Aside from my rafting trip, I actually spent my six days in Pai doing absolutely nothing and loved every minute of it. I explored every inch of that town. I ate at a different street food stand every day, walked down the night market streets when evening came and people watched until my heart was content. I even discovered a bookshop cafe and went to visit and read there each morning. This place was beautiful and had a very outdoor treehouse feel to it. Used books lined the shelves and they provided swings as seats in front of the wooden tables. I took advantage of their delicious tea that is said to be a benefit to your health in several ways. Being the sicky that I am (it hit me folks, it hit me), it was a tasty blessing. After a few days here, I felt as though I had been living in Pai for years. I had my favourite streets and relaxing spots to sit and blog where I’m certain they knew my face. I even ran into people I knew on the streets quite often. After meeting friends at the hostels around here, you’re bound to see them again since Pai is such a small place. Those run-ins always made my days feel extra special. Where else can you find that atmosphere?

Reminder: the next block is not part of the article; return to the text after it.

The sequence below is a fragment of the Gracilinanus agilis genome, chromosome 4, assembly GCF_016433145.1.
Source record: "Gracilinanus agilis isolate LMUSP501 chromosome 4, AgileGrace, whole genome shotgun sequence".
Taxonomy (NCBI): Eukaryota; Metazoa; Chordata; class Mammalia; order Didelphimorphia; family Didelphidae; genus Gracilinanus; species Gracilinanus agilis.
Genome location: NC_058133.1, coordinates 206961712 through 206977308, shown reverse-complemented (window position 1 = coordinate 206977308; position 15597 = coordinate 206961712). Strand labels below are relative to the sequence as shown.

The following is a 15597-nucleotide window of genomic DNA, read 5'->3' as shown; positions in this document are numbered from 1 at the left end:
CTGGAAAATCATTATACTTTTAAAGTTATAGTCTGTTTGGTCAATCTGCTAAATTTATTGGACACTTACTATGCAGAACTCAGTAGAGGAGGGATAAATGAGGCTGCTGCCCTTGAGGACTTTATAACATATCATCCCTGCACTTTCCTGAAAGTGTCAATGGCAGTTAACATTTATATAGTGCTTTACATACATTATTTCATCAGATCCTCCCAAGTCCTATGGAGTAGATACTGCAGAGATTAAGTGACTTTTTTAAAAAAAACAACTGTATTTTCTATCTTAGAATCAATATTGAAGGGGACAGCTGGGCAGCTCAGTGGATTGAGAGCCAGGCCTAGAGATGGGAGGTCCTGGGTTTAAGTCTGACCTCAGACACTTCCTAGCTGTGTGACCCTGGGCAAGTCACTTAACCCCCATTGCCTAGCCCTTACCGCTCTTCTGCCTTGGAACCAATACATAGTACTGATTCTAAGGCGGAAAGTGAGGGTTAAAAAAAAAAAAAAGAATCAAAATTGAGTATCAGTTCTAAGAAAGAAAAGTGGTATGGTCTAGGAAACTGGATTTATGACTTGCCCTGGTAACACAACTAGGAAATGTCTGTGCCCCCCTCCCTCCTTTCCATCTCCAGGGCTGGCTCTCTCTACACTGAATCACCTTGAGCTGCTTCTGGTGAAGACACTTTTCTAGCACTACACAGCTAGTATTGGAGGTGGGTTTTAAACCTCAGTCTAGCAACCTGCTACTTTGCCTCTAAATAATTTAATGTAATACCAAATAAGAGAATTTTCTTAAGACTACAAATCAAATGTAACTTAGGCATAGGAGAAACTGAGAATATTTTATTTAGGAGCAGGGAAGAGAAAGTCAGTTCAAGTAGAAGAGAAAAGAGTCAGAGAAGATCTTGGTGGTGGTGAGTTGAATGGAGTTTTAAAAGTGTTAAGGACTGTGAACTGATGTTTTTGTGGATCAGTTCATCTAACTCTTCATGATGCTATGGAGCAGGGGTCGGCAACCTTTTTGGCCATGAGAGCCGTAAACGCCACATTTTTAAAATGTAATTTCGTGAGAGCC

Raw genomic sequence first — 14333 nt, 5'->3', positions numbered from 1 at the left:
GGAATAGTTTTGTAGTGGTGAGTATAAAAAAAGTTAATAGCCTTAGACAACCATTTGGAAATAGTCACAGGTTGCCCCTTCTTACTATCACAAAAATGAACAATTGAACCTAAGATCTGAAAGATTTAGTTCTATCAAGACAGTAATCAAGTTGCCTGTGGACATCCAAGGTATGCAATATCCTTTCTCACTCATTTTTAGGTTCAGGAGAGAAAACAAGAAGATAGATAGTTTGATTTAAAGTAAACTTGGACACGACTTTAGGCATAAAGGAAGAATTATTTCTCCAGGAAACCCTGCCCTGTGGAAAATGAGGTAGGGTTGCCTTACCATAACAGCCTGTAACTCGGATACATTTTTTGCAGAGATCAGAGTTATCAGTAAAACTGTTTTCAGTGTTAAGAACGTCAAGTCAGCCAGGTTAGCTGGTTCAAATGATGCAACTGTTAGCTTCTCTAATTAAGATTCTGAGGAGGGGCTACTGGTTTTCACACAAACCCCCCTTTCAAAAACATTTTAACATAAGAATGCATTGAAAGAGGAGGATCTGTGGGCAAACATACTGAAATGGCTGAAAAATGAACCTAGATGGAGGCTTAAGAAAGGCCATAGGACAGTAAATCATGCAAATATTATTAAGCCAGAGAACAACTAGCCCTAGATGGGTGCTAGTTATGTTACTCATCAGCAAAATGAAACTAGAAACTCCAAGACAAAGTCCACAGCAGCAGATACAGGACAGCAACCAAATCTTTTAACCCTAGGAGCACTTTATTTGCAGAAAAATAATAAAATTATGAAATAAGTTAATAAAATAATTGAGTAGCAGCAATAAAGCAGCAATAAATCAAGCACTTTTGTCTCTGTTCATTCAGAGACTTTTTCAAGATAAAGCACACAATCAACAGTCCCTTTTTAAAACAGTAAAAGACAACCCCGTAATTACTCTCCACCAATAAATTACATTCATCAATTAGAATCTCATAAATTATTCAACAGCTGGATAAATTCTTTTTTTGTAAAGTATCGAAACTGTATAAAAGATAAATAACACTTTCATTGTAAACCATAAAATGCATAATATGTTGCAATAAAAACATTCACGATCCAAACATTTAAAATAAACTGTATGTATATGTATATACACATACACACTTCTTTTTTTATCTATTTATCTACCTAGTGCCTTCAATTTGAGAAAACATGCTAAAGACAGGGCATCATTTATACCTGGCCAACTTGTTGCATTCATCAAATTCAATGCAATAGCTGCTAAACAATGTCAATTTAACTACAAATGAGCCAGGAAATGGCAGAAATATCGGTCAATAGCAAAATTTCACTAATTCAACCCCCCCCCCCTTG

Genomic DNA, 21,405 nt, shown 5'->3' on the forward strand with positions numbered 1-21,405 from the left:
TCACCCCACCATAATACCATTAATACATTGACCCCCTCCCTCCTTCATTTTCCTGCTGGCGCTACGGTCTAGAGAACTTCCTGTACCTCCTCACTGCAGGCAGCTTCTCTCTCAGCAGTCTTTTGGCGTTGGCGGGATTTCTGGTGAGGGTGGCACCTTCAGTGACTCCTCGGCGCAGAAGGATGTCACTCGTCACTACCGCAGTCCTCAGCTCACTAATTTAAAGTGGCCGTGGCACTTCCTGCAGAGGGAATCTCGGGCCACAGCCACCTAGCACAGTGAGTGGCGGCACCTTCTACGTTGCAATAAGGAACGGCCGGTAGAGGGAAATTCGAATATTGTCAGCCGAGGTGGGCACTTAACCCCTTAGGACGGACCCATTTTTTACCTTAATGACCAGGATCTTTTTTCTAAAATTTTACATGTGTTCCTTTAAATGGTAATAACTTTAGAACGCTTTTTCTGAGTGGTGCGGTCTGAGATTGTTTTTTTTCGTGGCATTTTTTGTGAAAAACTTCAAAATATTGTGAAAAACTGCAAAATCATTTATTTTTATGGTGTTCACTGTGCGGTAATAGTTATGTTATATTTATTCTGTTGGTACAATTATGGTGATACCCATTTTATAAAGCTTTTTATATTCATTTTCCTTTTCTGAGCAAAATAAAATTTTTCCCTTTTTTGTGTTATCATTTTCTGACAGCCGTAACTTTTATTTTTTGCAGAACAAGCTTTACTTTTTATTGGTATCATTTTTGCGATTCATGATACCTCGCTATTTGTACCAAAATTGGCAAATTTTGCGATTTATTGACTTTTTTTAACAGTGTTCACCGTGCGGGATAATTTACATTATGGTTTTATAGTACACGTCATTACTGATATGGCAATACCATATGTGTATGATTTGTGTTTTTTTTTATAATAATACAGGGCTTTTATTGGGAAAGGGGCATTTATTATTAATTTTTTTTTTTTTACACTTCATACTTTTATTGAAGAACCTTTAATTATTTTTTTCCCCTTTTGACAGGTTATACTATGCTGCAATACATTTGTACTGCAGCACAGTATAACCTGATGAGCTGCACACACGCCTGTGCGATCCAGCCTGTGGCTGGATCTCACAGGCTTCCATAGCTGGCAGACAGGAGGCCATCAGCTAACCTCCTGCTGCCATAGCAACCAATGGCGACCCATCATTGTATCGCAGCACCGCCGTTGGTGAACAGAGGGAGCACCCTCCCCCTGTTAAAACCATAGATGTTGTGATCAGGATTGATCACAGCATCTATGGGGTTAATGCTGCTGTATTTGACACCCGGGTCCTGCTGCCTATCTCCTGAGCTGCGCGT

On Wednesday, I packed my things and walked to the Thai Adventure office. The day had arrived and I was anxious and excited to see what it would bring me. I met up with five others who would be joining me on this trip. I was sure that it would be just me and three guys at first (wouldn’t have complained) but two girls joined us shortly and we instantly hit it off as one of the coolest groups of people I have ever been a part of. We just seemed to work as a bunch and carried an open minded attitude the whole way. As we sat in the back of a truck on the way to the briefing site, we shared our traveling stories and special interests. As it turned out, we all had something that was a huge part of who we were. Max carried with him a GoPro and planned to shoot the whole trip on video. Holly loves to cook Mexican food. Girl from California whose name started with a V (why can’t people just name their child something simple) is a professional DJ back home. Ben, we joked, just sits back and enjoys the ride. Victor coaches a really cool Spanish game called Paddle and then there was me, the photographer. We all had our “thing” and our story. The six of us blended together like gold.